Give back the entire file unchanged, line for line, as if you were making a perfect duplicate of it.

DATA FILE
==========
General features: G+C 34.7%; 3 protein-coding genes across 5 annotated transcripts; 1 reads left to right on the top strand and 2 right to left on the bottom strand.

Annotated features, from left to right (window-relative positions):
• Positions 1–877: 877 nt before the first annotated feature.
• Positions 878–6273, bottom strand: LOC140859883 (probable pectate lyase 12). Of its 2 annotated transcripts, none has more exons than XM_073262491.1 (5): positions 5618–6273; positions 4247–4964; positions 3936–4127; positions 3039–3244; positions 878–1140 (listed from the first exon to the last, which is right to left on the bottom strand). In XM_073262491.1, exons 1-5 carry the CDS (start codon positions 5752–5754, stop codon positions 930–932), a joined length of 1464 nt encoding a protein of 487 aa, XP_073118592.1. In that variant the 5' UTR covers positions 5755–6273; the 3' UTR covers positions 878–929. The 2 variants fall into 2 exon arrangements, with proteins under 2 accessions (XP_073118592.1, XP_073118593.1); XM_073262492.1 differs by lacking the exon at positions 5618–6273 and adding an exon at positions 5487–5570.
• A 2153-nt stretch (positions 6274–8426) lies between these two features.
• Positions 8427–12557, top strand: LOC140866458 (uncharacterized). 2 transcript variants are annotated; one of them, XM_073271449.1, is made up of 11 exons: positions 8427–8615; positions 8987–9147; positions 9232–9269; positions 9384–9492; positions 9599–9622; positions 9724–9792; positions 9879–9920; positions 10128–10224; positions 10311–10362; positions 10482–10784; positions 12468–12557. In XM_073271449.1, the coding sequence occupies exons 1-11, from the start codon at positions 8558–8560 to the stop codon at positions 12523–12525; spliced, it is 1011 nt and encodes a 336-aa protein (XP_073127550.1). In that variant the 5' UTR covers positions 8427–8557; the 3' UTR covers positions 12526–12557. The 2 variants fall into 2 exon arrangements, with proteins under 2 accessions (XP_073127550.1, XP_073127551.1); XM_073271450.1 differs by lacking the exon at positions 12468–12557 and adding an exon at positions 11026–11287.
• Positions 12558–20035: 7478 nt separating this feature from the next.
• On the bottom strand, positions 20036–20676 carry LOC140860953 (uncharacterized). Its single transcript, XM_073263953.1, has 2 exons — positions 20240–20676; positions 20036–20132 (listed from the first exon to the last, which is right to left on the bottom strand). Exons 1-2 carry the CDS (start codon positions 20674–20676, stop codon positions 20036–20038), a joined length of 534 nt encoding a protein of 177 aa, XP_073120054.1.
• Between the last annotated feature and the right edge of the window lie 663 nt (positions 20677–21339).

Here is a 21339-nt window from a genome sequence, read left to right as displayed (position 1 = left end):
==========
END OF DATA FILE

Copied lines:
General features: G+C 34.7%; 3 protein-coding genes across 5 annotated transcripts; 1 reads left to right on the top strand and 2 right to left on the bottom strand.

Annotated features, from left to right (window-relative positions):
• Positions 1–877: 877 nt before the first annotated feature.
• Positions 878–6273, bottom strand: LOC140859883 (probable pectate lyase 12). Of its 2 annotated transcripts, none has more exons than XM_073262491.1 (5): positions 5618–6273; positions 4247–4964; positions 3936–4127; positions 3039–3244; positions 878–1140 (listed from the first exon to the last, which is right to left on the bottom strand). In XM_073262491.1, exons 1-5 carry the CDS (start codon positions 5752–5754, stop codon positions 930–932), a joined length of 1464 nt encoding a protein of 487 aa, XP_073118592.1. In that variant the 5' UTR covers positions 5755–6273; the 3' UTR covers positions 878–929. The 2 variants fall into 2 exon arrangements, with proteins under 2 accessions (XP_073118592.1, XP_073118593.1); XM_073262492.1 differs by lacking the exon at positions 5618–6273 and adding an exon at positions 5487–5570.
• A 2153-nt stretch (positions 6274–8426) lies between these two features.
• Positions 8427–12557, top strand: LOC140866458 (uncharacterized). 2 transcript variants are annotated; one of them, XM_073271449.1, is made up of 11 exons: positions 8427–8615; positions 8987–9147; positions 9232–9269; positions 9384–9492; positions 9599–9622; positions 9724–9792; positions 9879–9920; positions 10128–10224; positions 10311–10362; positions 10482–10784; positions 12468–12557. In XM_073271449.1, the coding sequence occupies exons 1-11, from the start codon at positions 8558–8560 to the stop codon at positions 12523–12525; spliced, it is 1011 nt and encodes a 336-aa protein (XP_073127550.1). In that variant the 5' UTR covers positions 8427–8557; the 3' UTR covers positions 12526–12557. The 2 variants fall into 2 exon arrangements, with proteins under 2 accessions (XP_073127550.1, XP_073127551.1); XM_073271450.1 differs by lacking the exon at positions 12468–12557 and adding an exon at positions 11026–11287.
• Positions 12558–20035: 7478 nt separating this feature from the next.
• On the bottom strand, positions 20036–20676 carry LOC140860953 (uncharacterized). Its single transcript, XM_073263953.1, has 2 exons — positions 20240–20676; positions 20036–20132 (listed from the first exon to the last, which is right to left on the bottom strand). Exons 1-2 carry the CDS (start codon positions 20674–20676, stop codon positions 20036–20038), a joined length of 534 nt encoding a protein of 177 aa, XP_073120054.1.
• Between the last annotated feature and the right edge of the window lie 663 nt (positions 20677–21339).

Here is a 21339-nt window from a genome sequence, read left to right as displayed (position 1 = left end):